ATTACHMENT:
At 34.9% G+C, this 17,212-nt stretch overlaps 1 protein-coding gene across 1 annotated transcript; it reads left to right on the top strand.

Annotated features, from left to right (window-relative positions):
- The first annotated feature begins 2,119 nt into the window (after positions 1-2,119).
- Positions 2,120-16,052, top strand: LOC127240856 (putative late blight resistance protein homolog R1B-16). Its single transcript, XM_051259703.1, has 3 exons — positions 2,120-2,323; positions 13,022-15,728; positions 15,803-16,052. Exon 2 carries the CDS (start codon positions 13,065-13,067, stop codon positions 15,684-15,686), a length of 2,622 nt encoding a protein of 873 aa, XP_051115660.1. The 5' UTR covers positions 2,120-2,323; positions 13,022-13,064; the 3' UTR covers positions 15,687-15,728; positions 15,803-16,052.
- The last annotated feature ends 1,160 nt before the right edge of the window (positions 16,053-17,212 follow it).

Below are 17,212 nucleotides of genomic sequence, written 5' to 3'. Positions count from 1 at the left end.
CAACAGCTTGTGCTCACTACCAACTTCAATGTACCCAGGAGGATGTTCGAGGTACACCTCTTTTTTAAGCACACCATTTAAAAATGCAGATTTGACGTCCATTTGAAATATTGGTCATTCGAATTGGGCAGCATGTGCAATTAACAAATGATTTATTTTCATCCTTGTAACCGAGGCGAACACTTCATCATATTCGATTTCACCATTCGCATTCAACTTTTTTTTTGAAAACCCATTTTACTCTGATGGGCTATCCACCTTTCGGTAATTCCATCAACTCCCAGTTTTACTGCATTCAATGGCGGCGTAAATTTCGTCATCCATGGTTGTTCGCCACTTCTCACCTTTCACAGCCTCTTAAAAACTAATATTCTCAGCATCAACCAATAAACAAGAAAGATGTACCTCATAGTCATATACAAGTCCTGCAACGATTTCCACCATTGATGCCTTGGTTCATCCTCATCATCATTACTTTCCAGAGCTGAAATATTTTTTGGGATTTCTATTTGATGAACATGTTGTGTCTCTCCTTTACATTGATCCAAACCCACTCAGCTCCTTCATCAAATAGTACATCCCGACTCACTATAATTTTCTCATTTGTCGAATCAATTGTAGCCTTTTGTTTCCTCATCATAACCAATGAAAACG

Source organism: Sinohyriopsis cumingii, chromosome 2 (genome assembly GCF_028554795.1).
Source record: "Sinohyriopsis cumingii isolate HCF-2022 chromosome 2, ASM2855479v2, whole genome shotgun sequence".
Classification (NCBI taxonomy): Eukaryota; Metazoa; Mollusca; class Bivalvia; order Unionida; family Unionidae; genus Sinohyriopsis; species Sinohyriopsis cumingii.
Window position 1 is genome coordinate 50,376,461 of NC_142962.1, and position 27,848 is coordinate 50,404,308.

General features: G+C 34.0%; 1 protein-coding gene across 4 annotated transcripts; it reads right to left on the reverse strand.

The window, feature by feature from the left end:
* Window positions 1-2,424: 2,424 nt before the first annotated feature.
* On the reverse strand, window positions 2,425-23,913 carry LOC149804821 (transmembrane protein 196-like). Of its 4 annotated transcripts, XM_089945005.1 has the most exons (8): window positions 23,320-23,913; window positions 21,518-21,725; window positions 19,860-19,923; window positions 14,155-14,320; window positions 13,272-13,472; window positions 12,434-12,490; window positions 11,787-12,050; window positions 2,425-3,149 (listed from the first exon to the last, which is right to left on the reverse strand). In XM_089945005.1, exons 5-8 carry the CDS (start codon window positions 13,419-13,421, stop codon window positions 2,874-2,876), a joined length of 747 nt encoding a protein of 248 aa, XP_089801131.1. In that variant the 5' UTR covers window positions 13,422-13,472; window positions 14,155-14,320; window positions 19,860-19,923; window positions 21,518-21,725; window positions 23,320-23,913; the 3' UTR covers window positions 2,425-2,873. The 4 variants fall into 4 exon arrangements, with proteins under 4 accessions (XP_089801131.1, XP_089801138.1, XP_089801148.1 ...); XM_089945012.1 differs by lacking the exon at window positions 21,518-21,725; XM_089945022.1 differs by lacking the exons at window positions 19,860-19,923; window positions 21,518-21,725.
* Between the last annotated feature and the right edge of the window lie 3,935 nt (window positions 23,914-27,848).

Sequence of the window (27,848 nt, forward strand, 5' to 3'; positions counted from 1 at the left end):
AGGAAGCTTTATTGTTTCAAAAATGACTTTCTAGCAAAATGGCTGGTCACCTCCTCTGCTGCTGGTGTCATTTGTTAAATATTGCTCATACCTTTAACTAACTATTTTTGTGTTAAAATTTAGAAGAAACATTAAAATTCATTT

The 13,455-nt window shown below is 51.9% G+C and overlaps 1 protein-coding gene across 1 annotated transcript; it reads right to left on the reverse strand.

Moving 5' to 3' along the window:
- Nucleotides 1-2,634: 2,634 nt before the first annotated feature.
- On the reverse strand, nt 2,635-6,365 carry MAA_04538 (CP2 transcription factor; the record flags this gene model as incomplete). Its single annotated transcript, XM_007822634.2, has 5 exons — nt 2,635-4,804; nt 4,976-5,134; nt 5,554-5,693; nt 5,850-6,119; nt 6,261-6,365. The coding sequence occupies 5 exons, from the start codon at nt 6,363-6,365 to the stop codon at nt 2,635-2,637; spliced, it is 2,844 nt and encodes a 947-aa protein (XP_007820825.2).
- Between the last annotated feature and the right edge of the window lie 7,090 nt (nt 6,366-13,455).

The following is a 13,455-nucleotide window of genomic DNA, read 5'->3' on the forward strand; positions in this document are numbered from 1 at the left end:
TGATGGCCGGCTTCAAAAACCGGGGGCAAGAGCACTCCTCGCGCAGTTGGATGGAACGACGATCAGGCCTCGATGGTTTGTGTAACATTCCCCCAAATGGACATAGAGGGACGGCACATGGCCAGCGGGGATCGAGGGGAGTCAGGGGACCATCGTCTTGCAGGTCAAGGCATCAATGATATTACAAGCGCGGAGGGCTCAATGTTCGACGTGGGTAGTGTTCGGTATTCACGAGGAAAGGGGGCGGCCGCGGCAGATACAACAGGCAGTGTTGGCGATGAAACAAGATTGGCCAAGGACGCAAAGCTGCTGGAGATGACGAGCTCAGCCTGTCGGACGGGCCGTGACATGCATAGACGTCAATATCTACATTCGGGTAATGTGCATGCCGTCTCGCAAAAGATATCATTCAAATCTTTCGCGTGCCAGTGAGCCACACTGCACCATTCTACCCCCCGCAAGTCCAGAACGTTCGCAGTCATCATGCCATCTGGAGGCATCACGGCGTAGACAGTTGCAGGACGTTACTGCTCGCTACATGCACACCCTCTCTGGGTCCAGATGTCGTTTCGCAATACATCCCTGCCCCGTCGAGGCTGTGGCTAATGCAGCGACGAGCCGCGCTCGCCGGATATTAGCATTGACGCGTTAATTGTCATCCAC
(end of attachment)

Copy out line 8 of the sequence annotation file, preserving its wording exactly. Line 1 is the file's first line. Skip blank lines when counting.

Source organism: Sinohyriopsis cumingii, chromosome 2 (genome assembly GCF_028554795.1).